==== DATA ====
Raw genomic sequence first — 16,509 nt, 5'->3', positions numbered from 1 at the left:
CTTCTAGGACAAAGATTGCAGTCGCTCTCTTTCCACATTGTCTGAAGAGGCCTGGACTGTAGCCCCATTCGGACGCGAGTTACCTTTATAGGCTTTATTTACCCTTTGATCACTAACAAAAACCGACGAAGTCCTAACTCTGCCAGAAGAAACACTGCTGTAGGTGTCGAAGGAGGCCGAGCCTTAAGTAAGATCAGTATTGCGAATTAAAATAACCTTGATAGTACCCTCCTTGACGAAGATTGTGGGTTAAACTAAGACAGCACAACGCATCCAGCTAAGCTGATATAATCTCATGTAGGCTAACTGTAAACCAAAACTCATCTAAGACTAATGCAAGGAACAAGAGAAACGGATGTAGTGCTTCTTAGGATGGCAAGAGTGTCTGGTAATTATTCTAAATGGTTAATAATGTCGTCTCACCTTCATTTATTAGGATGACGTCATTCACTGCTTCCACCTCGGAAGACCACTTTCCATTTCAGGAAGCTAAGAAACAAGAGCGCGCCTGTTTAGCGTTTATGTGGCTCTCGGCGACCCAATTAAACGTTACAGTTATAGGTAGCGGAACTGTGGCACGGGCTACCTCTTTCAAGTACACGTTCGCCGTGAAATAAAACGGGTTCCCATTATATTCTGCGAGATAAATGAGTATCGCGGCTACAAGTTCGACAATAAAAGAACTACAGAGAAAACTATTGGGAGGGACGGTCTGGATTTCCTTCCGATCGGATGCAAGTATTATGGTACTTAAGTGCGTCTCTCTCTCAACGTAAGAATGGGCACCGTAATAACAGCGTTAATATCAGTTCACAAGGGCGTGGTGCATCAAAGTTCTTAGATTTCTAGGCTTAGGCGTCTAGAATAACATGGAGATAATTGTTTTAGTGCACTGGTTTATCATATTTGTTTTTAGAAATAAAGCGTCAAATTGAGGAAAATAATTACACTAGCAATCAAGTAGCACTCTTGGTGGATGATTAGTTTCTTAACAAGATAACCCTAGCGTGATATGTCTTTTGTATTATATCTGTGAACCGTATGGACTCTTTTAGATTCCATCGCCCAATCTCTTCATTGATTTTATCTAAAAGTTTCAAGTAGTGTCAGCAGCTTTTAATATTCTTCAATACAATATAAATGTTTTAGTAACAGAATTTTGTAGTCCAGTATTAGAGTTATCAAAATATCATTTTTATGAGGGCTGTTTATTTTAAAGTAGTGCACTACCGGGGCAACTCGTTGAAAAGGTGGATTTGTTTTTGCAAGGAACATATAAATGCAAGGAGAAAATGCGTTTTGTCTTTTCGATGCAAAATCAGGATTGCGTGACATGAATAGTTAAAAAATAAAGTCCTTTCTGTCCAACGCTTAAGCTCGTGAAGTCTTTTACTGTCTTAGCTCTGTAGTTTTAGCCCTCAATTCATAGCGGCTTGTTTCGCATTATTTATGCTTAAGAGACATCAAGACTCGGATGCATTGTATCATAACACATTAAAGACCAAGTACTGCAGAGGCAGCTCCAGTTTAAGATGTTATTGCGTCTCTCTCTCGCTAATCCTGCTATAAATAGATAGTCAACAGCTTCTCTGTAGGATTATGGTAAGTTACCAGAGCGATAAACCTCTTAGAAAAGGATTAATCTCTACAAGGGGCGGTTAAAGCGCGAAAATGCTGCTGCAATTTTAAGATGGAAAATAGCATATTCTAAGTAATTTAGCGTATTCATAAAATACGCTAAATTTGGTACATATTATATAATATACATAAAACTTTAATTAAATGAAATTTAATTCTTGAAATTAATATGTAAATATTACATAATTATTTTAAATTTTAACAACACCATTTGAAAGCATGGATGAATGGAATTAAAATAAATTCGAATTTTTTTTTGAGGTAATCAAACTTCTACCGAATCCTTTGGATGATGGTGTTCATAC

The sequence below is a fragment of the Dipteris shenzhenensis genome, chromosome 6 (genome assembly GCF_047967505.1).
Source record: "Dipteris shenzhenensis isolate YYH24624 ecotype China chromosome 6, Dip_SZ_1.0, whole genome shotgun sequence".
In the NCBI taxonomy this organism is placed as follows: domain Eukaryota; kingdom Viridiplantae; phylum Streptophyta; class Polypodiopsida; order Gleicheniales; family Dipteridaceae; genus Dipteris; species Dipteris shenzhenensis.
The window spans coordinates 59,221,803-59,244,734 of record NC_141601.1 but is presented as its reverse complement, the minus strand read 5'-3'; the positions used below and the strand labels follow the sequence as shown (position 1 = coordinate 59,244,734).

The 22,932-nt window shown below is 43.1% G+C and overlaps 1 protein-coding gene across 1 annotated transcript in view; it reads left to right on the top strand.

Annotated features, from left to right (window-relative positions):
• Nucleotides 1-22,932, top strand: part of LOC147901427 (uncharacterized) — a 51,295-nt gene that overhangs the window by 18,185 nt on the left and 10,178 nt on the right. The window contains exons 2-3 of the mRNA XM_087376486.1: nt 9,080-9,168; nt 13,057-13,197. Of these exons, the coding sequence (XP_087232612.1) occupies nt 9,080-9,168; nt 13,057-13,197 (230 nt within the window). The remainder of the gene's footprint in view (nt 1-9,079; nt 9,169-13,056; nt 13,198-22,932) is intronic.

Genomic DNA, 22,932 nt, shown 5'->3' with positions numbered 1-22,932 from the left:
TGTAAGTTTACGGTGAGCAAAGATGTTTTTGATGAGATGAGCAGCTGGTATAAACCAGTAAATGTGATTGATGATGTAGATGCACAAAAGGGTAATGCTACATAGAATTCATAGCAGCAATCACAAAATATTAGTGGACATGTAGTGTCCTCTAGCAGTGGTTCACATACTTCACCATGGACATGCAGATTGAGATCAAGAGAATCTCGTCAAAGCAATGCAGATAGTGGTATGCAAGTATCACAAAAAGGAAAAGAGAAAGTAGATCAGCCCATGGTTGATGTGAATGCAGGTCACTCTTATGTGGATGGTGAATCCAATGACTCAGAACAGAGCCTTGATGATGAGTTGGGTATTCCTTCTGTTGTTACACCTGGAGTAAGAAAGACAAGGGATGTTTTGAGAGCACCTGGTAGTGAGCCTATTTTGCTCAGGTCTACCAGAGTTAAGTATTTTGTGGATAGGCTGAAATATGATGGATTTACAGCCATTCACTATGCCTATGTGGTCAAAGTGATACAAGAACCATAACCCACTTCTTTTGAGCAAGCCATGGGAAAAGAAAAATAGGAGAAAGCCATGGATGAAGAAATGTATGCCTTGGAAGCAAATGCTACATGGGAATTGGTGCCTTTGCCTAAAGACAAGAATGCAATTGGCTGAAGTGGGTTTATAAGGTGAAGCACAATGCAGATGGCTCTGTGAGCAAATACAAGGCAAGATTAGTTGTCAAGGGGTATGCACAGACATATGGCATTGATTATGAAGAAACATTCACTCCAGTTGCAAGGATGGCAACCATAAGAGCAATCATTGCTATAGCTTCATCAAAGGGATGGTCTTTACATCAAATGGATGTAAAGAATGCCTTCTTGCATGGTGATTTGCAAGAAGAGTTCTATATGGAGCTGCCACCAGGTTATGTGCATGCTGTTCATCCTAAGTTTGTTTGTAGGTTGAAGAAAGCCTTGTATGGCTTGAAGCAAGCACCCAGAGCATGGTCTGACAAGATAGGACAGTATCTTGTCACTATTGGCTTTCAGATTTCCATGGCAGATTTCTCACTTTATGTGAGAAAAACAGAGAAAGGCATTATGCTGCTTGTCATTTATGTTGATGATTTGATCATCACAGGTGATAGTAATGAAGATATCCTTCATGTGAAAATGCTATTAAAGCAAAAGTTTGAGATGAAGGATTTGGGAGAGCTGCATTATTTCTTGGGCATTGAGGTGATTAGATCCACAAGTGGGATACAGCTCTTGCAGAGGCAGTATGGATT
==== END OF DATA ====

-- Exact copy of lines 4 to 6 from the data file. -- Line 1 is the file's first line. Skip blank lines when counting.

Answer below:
Source record: "Dipteris shenzhenensis isolate YYH24624 ecotype China chromosome 6, Dip_SZ_1.0, whole genome shotgun sequence".
In the NCBI taxonomy this organism is placed as follows: domain Eukaryota; kingdom Viridiplantae; phylum Streptophyta; class Polypodiopsida; order Gleicheniales; family Dipteridaceae; genus Dipteris; species Dipteris shenzhenensis.
The window spans coordinates 59,221,803-59,244,734 of record NC_141601.1 but is presented as its reverse complement, the minus strand read 5'-3'; the positions used below and the strand labels follow the sequence as shown (position 1 = coordinate 59,244,734).